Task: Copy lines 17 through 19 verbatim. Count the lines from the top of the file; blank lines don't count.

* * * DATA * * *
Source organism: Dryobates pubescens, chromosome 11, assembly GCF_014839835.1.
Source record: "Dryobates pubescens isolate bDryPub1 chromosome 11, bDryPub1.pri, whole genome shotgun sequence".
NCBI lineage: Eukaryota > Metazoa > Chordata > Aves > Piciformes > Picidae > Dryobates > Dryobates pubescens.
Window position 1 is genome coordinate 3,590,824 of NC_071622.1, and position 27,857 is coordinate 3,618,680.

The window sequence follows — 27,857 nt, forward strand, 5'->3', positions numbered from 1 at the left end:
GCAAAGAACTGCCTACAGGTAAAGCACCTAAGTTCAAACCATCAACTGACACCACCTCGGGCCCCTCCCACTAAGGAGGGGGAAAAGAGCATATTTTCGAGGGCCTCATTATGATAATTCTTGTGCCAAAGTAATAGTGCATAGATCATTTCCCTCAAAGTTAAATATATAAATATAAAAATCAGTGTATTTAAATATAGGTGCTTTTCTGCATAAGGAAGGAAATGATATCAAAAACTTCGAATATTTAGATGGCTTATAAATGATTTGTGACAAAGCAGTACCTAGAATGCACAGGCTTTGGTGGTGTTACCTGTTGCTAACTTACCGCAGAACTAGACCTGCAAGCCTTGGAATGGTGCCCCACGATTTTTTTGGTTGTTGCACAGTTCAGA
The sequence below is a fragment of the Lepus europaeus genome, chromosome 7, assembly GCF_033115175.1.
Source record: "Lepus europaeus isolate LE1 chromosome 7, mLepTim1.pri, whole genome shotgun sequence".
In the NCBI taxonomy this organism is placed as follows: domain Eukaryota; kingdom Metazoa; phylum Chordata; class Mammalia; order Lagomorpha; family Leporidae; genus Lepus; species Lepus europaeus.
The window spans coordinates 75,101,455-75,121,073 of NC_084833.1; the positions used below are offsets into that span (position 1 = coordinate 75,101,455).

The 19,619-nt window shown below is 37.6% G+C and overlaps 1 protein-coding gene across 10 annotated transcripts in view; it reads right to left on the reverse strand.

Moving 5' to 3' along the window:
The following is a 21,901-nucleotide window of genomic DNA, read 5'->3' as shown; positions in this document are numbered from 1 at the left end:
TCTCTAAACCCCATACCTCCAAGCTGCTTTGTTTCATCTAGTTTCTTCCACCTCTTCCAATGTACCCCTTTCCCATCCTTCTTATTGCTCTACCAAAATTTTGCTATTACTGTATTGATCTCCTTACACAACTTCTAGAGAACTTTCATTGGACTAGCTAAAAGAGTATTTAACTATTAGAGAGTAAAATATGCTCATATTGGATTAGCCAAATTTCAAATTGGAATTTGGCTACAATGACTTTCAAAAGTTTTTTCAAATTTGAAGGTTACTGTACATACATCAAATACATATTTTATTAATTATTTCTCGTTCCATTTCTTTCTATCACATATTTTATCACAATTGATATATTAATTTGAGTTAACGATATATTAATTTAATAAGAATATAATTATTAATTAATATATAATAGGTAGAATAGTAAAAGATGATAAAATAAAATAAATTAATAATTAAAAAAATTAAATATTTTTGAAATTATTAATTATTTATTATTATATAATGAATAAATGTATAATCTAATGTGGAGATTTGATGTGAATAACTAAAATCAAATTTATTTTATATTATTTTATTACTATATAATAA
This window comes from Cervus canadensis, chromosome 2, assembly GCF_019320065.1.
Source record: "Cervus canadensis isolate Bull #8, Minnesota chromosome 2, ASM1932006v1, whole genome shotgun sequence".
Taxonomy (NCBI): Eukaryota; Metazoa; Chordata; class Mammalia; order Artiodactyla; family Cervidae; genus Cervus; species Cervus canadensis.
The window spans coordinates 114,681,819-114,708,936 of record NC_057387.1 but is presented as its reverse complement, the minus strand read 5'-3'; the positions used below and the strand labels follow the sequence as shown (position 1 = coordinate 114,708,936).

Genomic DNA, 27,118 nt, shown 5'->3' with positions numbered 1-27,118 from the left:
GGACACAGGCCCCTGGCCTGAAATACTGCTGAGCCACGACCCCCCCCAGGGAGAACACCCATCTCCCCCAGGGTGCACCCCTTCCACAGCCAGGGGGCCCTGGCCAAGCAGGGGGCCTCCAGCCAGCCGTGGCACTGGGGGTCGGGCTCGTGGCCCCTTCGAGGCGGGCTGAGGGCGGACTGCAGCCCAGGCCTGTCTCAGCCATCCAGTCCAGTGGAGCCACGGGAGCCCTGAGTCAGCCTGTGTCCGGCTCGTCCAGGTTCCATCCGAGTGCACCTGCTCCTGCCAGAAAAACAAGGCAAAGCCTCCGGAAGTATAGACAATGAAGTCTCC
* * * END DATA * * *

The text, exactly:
Taxonomy (NCBI): Eukaryota; Metazoa; Chordata; class Mammalia; order Artiodactyla; family Cervidae; genus Cervus; species Cervus canadensis.
The window spans coordinates 114,681,819-114,708,936 of record NC_057387.1 but is presented as its reverse complement, the minus strand read 5'-3'; the positions used below and the strand labels follow the sequence as shown (position 1 = coordinate 114,708,936).

Genomic DNA, 27,118 nt, shown 5'->3' with positions numbered 1-27,118 from the left: